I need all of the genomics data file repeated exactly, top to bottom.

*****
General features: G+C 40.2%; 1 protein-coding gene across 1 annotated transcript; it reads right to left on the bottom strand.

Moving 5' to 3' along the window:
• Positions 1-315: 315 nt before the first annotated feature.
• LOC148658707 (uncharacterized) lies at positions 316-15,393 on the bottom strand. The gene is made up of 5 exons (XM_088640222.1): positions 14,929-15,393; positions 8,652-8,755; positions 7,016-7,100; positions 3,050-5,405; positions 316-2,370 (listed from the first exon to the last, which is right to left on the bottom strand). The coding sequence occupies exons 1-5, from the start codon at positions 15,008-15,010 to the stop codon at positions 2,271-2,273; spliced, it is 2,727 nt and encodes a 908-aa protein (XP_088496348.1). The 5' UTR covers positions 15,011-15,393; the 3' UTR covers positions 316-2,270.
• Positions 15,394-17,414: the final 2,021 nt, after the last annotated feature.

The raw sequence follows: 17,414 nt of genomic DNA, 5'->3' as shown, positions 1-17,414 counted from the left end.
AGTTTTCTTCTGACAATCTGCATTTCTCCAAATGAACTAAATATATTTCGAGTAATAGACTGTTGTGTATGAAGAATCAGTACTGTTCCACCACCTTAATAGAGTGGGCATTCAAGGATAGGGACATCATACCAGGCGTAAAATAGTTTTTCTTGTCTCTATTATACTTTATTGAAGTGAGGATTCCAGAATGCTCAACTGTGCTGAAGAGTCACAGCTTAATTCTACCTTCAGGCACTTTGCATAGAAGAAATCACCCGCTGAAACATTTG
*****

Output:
General features: G+C 40.2%; 1 protein-coding gene across 1 annotated transcript; it reads right to left on the bottom strand.

Moving 5' to 3' along the window:
• Positions 1-315: 315 nt before the first annotated feature.
• LOC148658707 (uncharacterized) lies at positions 316-15,393 on the bottom strand. The gene is made up of 5 exons (XM_088640222.1): positions 14,929-15,393; positions 8,652-8,755; positions 7,016-7,100; positions 3,050-5,405; positions 316-2,370 (listed from the first exon to the last, which is right to left on the bottom strand). The coding sequence occupies exons 1-5, from the start codon at positions 15,008-15,010 to the stop codon at positions 2,271-2,273; spliced, it is 2,727 nt and encodes a 908-aa protein (XP_088496348.1). The 5' UTR covers positions 15,011-15,393; the 3' UTR covers positions 316-2,270.
• Positions 15,394-17,414: the final 2,021 nt, after the last annotated feature.

The raw sequence follows: 17,414 nt of genomic DNA, 5'->3' as shown, positions 1-17,414 counted from the left end.
AGTTTTCTTCTGACAATCTGCATTTCTCCAAATGAACTAAATATATTTCGAGTAATAGACTGTTGTGTATGAAGAATCAGTACTGTTCCACCACCTTAATAGAGTGGGCATTCAAGGATAGGGACATCATACCAGGCGTAAAATAGTTTTTCTTGTCTCTATTATACTTTATTGAAGTGAGGATTCCAGAATGCTCAACTGTGCTGAAGAGTCACAGCTTAATTCTACCTTCAGGCACTTTGCATAGAAGAAATCACCCGCTGAAACATTTG